If you were interested in the quality of play—watched only out of Pavlovian habit or fantasy football or gambling—then the 2012 season ranks among the worst. Not as bad as the 2011 season, in which a Pop Warner second-stringer could have passed for 5,000 yards because of defenses neutered by rule changes and stripped of aggression. But close.
On Monday seven coaches got fired, and it should have been eight, with the New York Jets’ beyond-bombastic Rex Ryan. Owner impatience is one reason, but so were listless teams that played such quarterback studs as Ryan Fitzpatrick, Nick Foles, Brady Quinn, and roughly 35 different ones from the Arizona Cardinals.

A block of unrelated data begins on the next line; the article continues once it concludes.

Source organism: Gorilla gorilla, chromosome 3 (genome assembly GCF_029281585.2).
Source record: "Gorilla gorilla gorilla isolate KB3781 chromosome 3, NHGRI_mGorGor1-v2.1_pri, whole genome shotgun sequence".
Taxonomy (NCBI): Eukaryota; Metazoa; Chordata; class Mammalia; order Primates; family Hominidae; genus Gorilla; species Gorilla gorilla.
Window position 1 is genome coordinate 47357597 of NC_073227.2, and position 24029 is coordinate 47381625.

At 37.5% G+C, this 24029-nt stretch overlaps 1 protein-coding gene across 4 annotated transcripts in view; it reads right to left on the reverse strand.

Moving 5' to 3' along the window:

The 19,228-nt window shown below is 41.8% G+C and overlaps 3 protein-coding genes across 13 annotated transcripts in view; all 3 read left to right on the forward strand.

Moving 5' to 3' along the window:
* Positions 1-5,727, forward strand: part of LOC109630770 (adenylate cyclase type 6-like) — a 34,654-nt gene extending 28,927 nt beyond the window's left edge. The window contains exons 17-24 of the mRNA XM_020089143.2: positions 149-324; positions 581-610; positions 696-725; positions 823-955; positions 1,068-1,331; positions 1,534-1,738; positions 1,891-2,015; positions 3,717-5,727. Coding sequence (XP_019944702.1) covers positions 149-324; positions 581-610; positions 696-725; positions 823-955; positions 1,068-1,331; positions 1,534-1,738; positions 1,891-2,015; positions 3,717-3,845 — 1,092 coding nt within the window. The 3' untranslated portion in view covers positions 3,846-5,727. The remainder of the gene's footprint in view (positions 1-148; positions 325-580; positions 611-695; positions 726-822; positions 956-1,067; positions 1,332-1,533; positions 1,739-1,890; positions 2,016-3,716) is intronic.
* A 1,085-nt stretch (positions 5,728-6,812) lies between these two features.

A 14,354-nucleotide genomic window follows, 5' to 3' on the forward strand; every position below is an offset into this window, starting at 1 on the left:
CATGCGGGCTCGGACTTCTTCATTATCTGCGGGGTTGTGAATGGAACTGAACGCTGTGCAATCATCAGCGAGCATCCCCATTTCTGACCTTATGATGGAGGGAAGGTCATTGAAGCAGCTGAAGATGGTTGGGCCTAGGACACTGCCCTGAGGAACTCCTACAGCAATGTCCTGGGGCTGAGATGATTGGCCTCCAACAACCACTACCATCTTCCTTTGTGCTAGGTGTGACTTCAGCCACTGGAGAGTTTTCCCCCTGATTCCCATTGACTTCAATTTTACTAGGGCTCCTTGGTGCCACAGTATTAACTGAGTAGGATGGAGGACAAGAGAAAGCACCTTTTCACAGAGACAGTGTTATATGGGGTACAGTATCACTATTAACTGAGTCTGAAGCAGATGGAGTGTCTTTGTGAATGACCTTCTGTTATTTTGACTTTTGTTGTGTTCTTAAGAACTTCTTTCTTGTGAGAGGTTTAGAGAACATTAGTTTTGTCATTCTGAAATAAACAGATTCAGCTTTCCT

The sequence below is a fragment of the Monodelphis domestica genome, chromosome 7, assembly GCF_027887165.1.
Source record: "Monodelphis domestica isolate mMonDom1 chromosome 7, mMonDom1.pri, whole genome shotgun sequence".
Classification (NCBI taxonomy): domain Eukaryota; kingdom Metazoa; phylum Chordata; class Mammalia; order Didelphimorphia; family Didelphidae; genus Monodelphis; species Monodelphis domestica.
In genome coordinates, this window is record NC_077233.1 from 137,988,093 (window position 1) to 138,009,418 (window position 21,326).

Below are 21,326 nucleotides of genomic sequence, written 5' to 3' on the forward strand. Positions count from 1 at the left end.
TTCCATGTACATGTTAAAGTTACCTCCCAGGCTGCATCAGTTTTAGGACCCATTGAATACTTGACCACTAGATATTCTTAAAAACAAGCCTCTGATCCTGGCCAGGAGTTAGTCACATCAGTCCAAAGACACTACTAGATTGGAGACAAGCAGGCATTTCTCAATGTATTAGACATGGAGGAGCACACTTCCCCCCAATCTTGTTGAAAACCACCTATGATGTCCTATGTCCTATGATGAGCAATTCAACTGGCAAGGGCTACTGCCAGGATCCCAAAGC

The NFL is troubled. It’s not because of concussions or violence off the field or the league’s own politically correct, pussy-whipped ad campaign for improved safety. It is because the product itself is largely unwatchable, too many dull teams playing too many other dull teams, couch catatonia any time the New York Jets are on, the only excitement now guessing the halftime entertainment at the Super Bowl and which performer will trip or simply keel over from old age. Or wondering if the day will ever come that Tim Tebow throws an incomplete pass still in-bounds.